Regulators have started to examine this. New Law Society of Ontario rules dictate that a former Supreme Court judge “shall not appear as counsel or advocate in any court, or in chambers, or before any administrative board or tribunal without the express approval of a panel,” which would only be granted in “exceptional circumstances.” Other provinces mandate a three-year cooling-off period. The Federation of Law Societies of Canada maintains a “model code” that attempts to standardize practices among its member organizations. It is reviewing a potential change to its rules, which currently state that a judge returning to practice must not appear before the court of which they were a former member, or an inferior court, for three years.
The Law Society of Ontario says that from January 2013 to last fall, 41 judges applied to have their law licences restored, though no one has applied for special permission to appear in court for “many years.” As for Supreme Court judges, Stephen Pitel, a law professor at Western University who has written on this issue, rhymes off the recent retirees who have landed at prominent firms: Ian Binnie at Lenczner Slaght; Morris Fish at Davies; Michel Bastarache at Caza Saikaley; Marshall Rothstein at Osler; Cromwell at Borden Ladner Gervais. Those are often mentorship or advisory roles. “It’s almost tipping into being the norm that an ex-Supreme Court of Canada judge will retire and go to a law firm,” he says.
The most obvious potential problems—and the ones that have received the most attention in updated rules—arise from the notion of former judges appearing in court to argue cases. A member of the public who found themselves in court facing a former Supreme Court judge might worry whether they were getting a fair shake because a former Supreme may hold more sway, says Amy Salyzyn, an associate professor who specializes in legal ethics at the University of Ottawa. “In Canadian law, we believe that public confidence in the administration of justice depends on perception,” she says. “So whether or not there is any bias or undue deference from a judge or jury, there’s still a concern.”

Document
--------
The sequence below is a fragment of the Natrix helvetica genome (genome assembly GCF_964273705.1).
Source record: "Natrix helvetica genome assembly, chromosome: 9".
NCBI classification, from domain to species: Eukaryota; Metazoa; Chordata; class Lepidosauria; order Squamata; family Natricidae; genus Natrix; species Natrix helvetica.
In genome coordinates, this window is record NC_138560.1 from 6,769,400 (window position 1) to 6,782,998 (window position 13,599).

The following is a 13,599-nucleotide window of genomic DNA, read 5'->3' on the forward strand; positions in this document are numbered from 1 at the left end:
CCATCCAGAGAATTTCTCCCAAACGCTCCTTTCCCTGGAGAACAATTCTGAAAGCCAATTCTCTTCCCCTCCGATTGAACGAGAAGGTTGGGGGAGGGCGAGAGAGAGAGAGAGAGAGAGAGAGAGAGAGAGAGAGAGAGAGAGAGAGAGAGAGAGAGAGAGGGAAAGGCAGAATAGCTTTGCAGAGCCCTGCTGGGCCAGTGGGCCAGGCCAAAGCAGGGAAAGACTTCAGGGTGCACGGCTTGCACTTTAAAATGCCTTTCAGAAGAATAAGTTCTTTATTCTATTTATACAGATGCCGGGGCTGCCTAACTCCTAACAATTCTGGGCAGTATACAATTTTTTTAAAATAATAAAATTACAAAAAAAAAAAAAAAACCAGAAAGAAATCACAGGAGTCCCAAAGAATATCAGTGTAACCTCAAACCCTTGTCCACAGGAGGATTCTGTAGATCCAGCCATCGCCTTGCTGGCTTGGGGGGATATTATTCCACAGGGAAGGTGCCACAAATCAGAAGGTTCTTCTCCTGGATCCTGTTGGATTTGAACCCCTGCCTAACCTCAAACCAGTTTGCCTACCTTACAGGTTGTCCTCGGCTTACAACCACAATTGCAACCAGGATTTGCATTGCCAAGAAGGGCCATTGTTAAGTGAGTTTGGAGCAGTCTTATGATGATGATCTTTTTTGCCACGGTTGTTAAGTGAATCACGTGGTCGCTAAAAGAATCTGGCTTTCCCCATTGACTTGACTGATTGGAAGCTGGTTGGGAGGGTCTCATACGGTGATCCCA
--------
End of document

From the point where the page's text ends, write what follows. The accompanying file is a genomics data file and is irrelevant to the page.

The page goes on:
Salyzyn believes former SCC judges should be prohibited from practising law at all, because even if they never step foot into a courtroom and only do behind-the-scenes legal work, they still carry the power and prestige of their former role.
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There are limitations on how lawyers can market their services; the model code forbids any advertising “suggesting qualitative superiority to other lawyers.” But just because a former Supreme Court judge’s CV cannot be marketed explicitly does not mean someone is not choosing to retain that status, Salyzyn says. “The concern is that part of what clients are buying when they ask retired Supreme Court judges to do work is that [ex-]judicial imprimatur,” she says. “Being a former Supreme Court judge is obviously something they should be extremely proud of, but it shouldn’t be a commodity.”
In 2013, the president of a construction industry lobby group penned a column for the Huffington Post that perfectly encapsulated that “How do you like them apples?” mentality. The issue was Bill C-377, which opponents called union-busting and proponents positioned as a boost to transparency. In the column, Merit Canada’s president, Terrance Oakey, responded gleefully to Ken Georgetti, president of the Canadian Labour Congress, who declared that supporters of the bill could not find one constitutional expert who agreed it was sound. The lobby group was “pleased to report” that Bastarache had provided them with exactly that input. “Will an opinion from a retired Supreme Court justice be enough for Mr. Georgetti?” Oakey wrote. The bill became law.
When the issues in play are partisan political matters, the onus is on political leaders not to drag former justices into things and “run the risk of politicizing retired Supreme Court judges,” says Macfarlane. He emphasizes that he does not believe the former judges mentioned here have engaged in anything unethical, but perception matters. “There’s a sense that only retired Supreme Court judges are capable of providing advice in these very particular, highly fraught contexts,” he says. “And that can only lead to the conclusion—cynical as it may be—that politicians want to use retired Supreme Court judges for political cover.”
The current “dancing in a grey zone” risks undermining the authority and neutrality of the Court if the actions and involvements of retired judges cause people to question their decisions while they still sat on the Court, he says. “There is this mutually contradictory thing going on where politicians want to benefit from that aura, and at the same time, by doing so, they are risking damaging it,” he says.
Adams notes that in the news coverage of the SNC-Lavalin affair, the three former Supreme Court judges tangentially involved were often identified not by name, but by that designation. “That starts to sound like former Supreme Court of Canada judges are available for some of the most important and politicized legal work in the country,” he says. “I think we are stumbling into that world, rather than thinking cautiously about it and its impact.”